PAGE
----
FOR IMMEDIATE RELEASE
Arlington, Virginia - A huge mass of over 100 people took to Columbia Pike via bicycle this afternoon to raise awareness about the need for safe, direct, low-stress bicycle routes along the Columbia Pike Corridor as part of #Bike4ThePike.
Organized by newly-formed advocacy group Sustainable Mobility for Arlington County, #Bike4ThePike was a short advocacy protest ride starting at Penrose Square Park and ending with delicious lunch at the West Pike Food Truck Party. Arlington County Board members Erik Gutshall and Libby Garvey attended.
"Despite budgeting over $100 million in the current adopted Capital plan to make Columbia Pike a complete street, the County's current plans wouldn't even provide a complete bike facility that runs the full length of the Pike, let alone one that is safe, direct and low-stress." said Sustainable Mobility for Arlington County founder Chris Slatt. "#Bike4ThePike was a chance to say 'We're here, we ride, we pay taxes, we deserve safe, direct, low-stress routes.'"
#Bike4ThePike is advocating for eight specific outcomes to make cycling more safe, efficient and comfortable on Columbia Pike (in order of priority):
- A parallel bike & pedestrian bridge over Four Mile Run immediately adjacent to the existing bridge to provide dedicated, safe space for cyclists and pedestrians. The sidewalk on the existing bridge is dangerously narrow and lacks any sort of buffer from speeding traffic. Timeline: within three years.
- A comprehensive safety review of the Washington Blvd / Columbia Pike interchange for cyclist and pedestrian safety in the next year. This interchange has been the site of numerous bicycle and pedestrian crashes since it was "improved" by VDOT several years ago. Timeline: within a year.
- A traffic signal at 9th & Walter Reed Drive to ensure safe passage across this busy arterial for cyclists on the 9th Street Bike Boulevard. Timeline: within three years.
- A traffic signal / HAWK or other crossing treatment that requires drivers, by law, to stop at Glebe Rd & 9th St S that does not require cyclists to leave the roadway or dismount to activate it. This would aid safe passage for cyclists on the 9th Street Bike Boulevard across Glebe Road. The existing Rectangular Rapid Flash Beacon is not effective and is clearly not located with usage by cyclists in mind. Timeline: within four years.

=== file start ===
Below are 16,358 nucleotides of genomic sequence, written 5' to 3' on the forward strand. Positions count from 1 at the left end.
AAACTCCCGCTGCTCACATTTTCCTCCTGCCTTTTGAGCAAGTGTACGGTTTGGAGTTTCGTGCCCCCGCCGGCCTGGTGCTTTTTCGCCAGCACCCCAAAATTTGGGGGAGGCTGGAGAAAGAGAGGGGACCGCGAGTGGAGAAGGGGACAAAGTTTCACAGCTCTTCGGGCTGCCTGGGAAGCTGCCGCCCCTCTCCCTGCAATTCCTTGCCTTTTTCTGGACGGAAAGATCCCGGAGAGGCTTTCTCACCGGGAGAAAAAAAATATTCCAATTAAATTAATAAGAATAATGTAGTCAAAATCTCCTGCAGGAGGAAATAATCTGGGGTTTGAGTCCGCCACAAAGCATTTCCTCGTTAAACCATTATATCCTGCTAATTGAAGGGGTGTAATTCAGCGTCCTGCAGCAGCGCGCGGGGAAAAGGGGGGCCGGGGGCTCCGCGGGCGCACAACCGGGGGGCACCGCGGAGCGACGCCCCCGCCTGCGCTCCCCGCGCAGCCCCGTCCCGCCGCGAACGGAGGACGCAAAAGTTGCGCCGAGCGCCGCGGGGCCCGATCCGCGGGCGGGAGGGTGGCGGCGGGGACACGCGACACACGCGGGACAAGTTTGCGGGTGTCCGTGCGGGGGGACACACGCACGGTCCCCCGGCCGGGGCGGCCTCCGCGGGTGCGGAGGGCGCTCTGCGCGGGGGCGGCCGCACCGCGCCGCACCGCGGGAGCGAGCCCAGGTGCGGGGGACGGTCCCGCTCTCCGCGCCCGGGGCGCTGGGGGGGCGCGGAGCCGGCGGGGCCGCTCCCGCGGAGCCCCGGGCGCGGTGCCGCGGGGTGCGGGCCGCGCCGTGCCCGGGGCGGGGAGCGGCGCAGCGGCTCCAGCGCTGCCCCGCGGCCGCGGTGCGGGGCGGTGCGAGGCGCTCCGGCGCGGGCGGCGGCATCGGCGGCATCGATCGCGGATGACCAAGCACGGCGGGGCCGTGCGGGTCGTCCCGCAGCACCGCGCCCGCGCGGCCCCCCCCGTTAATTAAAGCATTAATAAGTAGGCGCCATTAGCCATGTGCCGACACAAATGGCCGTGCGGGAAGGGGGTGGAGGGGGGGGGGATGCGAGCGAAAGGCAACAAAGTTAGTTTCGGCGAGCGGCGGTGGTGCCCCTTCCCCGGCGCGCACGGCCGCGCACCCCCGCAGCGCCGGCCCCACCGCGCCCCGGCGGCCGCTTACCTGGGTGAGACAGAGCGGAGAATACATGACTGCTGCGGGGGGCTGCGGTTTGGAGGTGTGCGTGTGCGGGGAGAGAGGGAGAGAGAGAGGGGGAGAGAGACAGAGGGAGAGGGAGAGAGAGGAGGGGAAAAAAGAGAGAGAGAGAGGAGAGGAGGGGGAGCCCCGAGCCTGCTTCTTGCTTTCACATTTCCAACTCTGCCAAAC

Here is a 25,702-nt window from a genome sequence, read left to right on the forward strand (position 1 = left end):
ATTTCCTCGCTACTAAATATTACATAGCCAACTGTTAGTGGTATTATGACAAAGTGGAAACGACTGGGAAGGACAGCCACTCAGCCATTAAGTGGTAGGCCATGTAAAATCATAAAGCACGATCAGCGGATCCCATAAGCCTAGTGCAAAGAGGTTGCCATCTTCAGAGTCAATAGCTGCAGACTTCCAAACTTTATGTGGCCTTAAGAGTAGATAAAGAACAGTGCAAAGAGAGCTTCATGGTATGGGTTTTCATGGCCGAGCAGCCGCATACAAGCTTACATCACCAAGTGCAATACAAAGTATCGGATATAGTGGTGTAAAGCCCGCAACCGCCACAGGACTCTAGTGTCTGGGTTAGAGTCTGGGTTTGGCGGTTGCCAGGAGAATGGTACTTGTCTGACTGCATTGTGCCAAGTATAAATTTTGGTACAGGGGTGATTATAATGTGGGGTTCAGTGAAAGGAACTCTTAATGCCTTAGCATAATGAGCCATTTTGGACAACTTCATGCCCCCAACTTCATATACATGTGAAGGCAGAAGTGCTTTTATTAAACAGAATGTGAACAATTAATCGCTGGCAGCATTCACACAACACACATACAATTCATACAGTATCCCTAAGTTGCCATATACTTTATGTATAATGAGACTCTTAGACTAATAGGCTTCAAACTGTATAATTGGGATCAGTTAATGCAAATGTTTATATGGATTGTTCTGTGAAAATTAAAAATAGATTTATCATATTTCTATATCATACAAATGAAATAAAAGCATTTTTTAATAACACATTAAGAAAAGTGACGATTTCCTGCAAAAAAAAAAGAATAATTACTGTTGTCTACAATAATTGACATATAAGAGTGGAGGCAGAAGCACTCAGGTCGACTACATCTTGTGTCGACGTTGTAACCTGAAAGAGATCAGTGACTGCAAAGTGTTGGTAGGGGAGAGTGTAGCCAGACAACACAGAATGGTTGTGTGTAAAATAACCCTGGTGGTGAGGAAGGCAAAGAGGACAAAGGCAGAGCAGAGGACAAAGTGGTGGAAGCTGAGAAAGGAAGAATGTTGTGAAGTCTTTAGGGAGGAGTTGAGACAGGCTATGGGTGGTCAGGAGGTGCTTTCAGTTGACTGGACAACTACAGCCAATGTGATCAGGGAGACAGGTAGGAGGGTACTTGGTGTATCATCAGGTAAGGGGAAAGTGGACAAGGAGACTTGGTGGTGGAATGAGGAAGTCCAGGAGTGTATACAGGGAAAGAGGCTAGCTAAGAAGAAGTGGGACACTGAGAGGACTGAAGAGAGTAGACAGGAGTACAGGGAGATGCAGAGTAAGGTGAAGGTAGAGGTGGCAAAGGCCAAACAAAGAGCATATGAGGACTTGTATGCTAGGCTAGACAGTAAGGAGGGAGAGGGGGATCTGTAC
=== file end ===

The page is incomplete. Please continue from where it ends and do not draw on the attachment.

- Funding and construction of the "Hoffman Boston Connector / Army Navy Country Club Emergency Access Road", provision of a safe, direct connection between it and the Washington Blvd Trail across Columbia Pike and increased County effort to connect the Emergency Access Drive directly to the 11th / 12th Street Bike Boulevard. Timeline: within five years
- A medium-to-long-term plan for addressing the George Mason Drive gap in Columbia Pike bike accommodations so cyclists no longer need to detour all the way to 8th St S or ride on a narrow sidewalk between Quincy St and Taylor St. Timeline: within twelve years.
- A fresh look at plans for the Pike East of Washington Blvd to see if a better bicycle facility can be provided than the County's planned 10' sidewalk, given that this portion of the Pike is a) last in line for construction b) faces uncertainty due to Arlington National Cemetery's Expansion c) is the portion with the fewest alternative routes and d) sees the least automotive traffic.
- Re-engaging the Arlington Heights Civic association in a conversation about two-way bicycle traffic on the 9th Street Bike boulevard within the neighborhood to eliminate the current Eastbound detour.
Residents who missed the ride, but support its goals can sign the petition at https://bike4thepike.org/sign-the-petition/ or read more about conditions on Columbia Pike at https://bike4thepike.org/why-were-riding/
About Sustainable Mobility for Arlington County
Sustainable Mobility for Arlington County is a newly-formed grassroots advocacy organization working to ensure that Arlingtonians have sustainable transportation options. Transportation is now the #1 source of US CO2 emissions, surpassing electricity production; shifting our transportation to sustainable options like walking, biking and transit is vital to stopping climate change.